For years, PAYGO companies used to be vertical integrated, excluding financial intermediaries. This changes now, with synergistic partnerships that disaggregate the value chain (e.g. Companies like Angaza provide PAYGO hardware and portfolio management software to potential financiers). So far, MFI mostly stayed out of PAYGO. However, they are better equipped to finance PAYGO business models: they have more local currency and less foreign exchange risk. They also have an existing customer base and loan distribution network that they could use to sell PAYGO products (and other financial products). Specialisation might bring down costs along the value chain.
Less Government structures
PAYGO companies can perform a similar, critical role as public players used to in the past. For example, the government owned company Infrastructure Development Company Limited (IDCOL) in Bangladesh: with their one-stop-shop role, they managed successfully to channel financing for SHS. As PAYGO companies are able to occupy this one-stop-shop role, they might be able to increase the financing for SHS even further. If more private PAYGO companies take over such roles, the efficiency and effectiveness of the funding process will increase.
Hampering Factors of PAYGO market development
Lack of data
Because the PAYGO sector is relatively new, information on market size, effective policy incentives, business model dynamics or financial and operational performance of PAYGO companies is limited. The lack of this industry data is keeping investors from entering the sector that is growing and therefore in need of higher commercial investments.
Lack of Reporting Standards
Without proper data collection and reporting on major facts of the PAYGO sector, investors have no chance to get a transparent picture to calculate their risks. They probably perceive the risks to invest in PAYGO companies as higher; or do not invest at all. Investors need standardized process and information with relevant market data. According to GOGLA, companies are willing to provide the data. Lighting Global suggests a KPI framework to standardise the data reporting and trainings to enhance capacity to collect the data.
This article depicts the market overview with quickly summarising the history and the current market stage of PAYGO. The Market Outlook section looks at the future of PAYGO. The predictions of scenarios for 2030 do not take PAYGO separately into account. Nonetheless, market size is likely to grow. Entry barriers will fall. The PAYGO value chain is in the process of being disaggregated: vertically integrated PAYGO companies get competition by partnerships of companies that each stick to their competence (including microfinance institutions). Hampering factors for PAYGO are the lack of data and the lack of reporting standards.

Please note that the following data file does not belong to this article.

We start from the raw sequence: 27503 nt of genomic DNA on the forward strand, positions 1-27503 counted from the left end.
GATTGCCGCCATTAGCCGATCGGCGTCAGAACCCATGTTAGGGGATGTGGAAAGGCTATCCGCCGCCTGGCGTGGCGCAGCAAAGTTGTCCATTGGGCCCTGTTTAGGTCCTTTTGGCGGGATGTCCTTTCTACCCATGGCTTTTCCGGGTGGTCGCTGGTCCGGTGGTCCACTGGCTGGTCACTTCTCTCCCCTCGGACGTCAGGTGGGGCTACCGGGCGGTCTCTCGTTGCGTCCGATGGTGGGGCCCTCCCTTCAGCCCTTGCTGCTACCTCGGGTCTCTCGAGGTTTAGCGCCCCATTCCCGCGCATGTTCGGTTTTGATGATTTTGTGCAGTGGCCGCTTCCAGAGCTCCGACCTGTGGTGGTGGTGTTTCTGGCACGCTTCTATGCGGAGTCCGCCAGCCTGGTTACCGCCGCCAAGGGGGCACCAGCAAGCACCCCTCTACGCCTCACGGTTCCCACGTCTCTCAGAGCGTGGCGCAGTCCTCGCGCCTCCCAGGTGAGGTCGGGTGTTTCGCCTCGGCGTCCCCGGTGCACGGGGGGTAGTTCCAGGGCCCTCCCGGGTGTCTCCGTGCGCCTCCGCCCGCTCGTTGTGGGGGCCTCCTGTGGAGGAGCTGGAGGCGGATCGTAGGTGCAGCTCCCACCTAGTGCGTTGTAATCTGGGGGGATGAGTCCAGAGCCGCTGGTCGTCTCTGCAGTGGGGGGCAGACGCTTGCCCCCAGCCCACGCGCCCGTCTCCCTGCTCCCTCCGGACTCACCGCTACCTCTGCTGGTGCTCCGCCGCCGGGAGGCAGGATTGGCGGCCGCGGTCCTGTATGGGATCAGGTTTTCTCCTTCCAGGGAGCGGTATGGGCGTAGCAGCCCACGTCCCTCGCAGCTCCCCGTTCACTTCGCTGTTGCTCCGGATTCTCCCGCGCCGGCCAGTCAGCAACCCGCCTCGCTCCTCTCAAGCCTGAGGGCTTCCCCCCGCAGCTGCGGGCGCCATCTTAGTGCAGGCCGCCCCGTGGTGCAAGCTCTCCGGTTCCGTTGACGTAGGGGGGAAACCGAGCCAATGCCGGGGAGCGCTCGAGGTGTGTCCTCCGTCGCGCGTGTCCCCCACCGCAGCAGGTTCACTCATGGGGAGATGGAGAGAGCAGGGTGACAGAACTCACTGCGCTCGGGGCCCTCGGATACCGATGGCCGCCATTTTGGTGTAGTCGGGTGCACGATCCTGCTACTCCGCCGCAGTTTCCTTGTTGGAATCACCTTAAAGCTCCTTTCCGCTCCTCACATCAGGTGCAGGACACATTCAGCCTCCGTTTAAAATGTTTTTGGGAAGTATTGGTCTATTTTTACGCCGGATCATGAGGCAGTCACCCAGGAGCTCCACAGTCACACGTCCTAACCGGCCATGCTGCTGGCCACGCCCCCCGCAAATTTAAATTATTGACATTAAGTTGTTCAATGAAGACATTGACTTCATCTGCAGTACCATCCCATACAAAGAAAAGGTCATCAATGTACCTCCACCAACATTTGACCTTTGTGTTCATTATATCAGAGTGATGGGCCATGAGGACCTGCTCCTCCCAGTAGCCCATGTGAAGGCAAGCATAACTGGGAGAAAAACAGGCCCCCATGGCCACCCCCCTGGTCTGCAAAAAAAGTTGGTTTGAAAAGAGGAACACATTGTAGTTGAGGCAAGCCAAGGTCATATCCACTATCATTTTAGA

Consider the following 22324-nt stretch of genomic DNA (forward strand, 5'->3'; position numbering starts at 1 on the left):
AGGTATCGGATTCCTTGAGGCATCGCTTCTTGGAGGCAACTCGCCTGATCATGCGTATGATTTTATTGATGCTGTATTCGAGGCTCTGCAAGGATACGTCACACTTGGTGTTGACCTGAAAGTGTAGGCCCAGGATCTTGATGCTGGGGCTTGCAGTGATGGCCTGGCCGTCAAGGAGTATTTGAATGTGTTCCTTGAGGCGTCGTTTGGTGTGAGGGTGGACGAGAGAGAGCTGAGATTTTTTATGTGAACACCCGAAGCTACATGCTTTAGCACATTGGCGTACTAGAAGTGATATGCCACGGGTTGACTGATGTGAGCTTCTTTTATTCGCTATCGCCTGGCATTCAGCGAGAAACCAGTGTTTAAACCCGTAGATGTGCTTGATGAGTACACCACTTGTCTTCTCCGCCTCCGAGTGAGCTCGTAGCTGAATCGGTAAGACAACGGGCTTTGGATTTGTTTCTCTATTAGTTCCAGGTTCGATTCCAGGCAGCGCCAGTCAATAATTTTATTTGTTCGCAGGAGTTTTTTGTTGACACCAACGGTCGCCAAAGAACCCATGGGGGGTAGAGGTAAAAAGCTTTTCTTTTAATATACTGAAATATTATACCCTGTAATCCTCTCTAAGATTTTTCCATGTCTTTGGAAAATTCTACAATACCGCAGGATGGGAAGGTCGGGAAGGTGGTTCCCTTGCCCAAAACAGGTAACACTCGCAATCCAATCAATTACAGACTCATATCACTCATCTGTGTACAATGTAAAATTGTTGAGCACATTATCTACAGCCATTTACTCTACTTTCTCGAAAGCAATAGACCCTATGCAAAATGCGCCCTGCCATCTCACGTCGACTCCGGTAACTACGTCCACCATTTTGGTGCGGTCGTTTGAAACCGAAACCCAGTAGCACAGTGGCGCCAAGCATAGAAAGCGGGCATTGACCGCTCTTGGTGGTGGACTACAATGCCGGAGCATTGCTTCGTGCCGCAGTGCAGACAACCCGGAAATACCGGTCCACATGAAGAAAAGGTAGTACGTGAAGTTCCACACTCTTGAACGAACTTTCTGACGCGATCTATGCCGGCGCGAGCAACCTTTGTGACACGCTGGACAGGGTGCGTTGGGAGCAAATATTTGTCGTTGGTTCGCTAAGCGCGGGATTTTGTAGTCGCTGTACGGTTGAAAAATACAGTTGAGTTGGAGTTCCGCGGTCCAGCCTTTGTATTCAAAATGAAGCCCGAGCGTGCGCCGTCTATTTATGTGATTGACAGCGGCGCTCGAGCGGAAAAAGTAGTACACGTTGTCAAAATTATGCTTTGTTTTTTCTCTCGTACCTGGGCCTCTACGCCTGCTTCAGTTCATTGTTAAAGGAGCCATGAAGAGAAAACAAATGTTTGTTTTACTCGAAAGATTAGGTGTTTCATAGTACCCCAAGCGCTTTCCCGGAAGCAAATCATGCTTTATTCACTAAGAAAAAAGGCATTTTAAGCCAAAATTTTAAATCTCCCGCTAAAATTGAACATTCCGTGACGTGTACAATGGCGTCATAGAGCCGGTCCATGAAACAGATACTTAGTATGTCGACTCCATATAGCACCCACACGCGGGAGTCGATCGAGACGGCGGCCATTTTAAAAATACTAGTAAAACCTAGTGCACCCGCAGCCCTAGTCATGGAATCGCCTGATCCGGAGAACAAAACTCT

- Financing and Funding Portal
- PAYGO: Definition and How It Works
- Fee-For-Service or PAYGO for PV systems including information about the major PAYGO companies
- Advantages and Disadvantages of PAYGO Approaches
- PAYGO Approaches: Overhyped or Justified
- A list of relevant PAYGO companies and an in-depth explanation about PAYGO approaches: Bennu Solar Ltd. ‘PAYG Solar. Information on PAYG Enabled Solar Solutions |Bennu Solar’, 2017. Link.
- Lepicard, François, et Al. ‘REACHING SCALE IN ACCESS TO ENERGY: Lessons from Best Practitioners’. Hystra, 2017. https://www.gogla.org/sites/default/files/recource_docs/hystra_energy_report.pdf.
- Moreno, Alejandro, Asta Bareisaite, and others. ‘Scaling up Access to Electricity: Pay-as-You-Go Plans in off-Grid Energy Services’. The World Bank, 2015. Link.
- Lighting Global (2015): Alstone, Peter Michael. Connections beyond the Margins of the Power Grid Information Technology and the Evolution of Off-Grid Solar Electricity in the Developing World. University of California, Berkeley, 2015. Link.
- Winiecki, Jacob, and Kabir Kumar. ‘Access to Energy via Digital Finance: Overview of Models and Prospects for Innovation’. Consultative Group to Assist the Poor (CGAP), Washington, DC, USA, 2014. Link.
- ↑ 1.0 1.1 1.2 1.3 1.4 1.5 1.6 François Lepicard et al., ‘REACHING SCALE IN ACCESS TO ENERGY: Lessons from Best Practitioners’ (Hystra, 2017), https://www.gogla.org/sites/default/files/recource_docs/hystra_energy_report.pdf.
- ↑ 2.0 2.1 Andrew Burger, ‘Competition Heats Up in Kenya’s Off-Grid, Mobile Pay-Go Solar Market’, Microgrid Media, 21 March 2017, http://microgridmedia.com/competition-heats-kenyas-off-grid-mobile-pay-go-solar-market/.
- ↑ Kennedy Kangethe, ‘Solar Solutions Provider to Open 20 Stores in Kenya’, Capital Business, 17 March 2017, https://www.capitalfm.co.ke/business/2017/03/solar-solutions-provider-open-20-stores-kenya/.
- ↑ 4.0 4.1 4.2 Sanyal, Sanjoy, Ariel C. Pinchot, Jeffrey Prins, and Feli Visco. ‘Stimulating Pay-As-You-Go Energy Access in Kenya and Tanzania: The Role of Development Finance’. World Resources Institute, 2016. http://www.wri.org/sites/default/files/Stimulating_Pay-As-You-Go_Energy_Access_in_Kenya_and_Tanzania_The_Role_of_Development_Finance.pdf.
- ↑ Andrew Burger, ‘Off-Grid Solar Start-Ups Pierce the ¨Heart of Darkness¨’, Microgrid Media, 8 December 2016, http://microgridmedia.com/off-grid-solar-start-ups-pierce-%c2%a8heart-darkness%c2%a8/.
- ↑ Peter Michael Alstone, Connections beyond the Margins of the Power Grid Information Technology and the Evolution of Off-Grid Solar Electricity in the Developing World (University of California, Berkeley, 2015), https://rael.berkeley.edu/wp-content/uploads/2015/05/LG-2015-PAYG-Report-Alstone-etal.pdf.
- ↑ 7.0 7.1 7.2 7.3 7.4 7.5 Andrew Scott and Charlie Miller, ‘Accelerating Access to Electricity in Africa with Off-Grid Solar - - Research Reports and Studies - 10230.Pdf’ (Overseas Development Institute, 2016), https://www.odi.org/sites/odi.org.uk/files/odi-assets/publications-opinion-files/10230.pdf.
- ↑ 8.0 8.1 Laura Sundblad, Johanna Diecker, and Petros Theodorou, ‘Global Off-Grid Solar Market Report Semi-Annual Sales and Impact Data JULY-DECEMBER 2016, PUBLIC REPORT’ (GOGLA, 2017), https://www.gogla.org/sites/default/files/recource_docs/final_sales-and-impact-report_h22016_full_public.pdf.
- ↑ Daniel Waldron, ‘Solar Energy: A New Frontier for Microfinance’, CGAP, 17 April 2017, http://www.cgap.org/blog/solar-energy-new-frontier-microfinance.
- ↑ 10.0 10.1 Lighting Global, ‘Overview: PAYG KPI Framework | Lighting Global’, accessed 21 July 2017, https://www.lightingglobal.org/payg-kpi/.
- ↑ 11.0 11.1 GOGLA, ‘Announcing the First-Ever Key Performance Indicator Framework for the Off Grid Solar Pay-As-You-Go Sector | GOGLA’, 31 May 2017, https://www.gogla.org/news/announcing-the-first-ever-key-performance-indicator-framework-for-the-off-grid-solar-pay-as-you.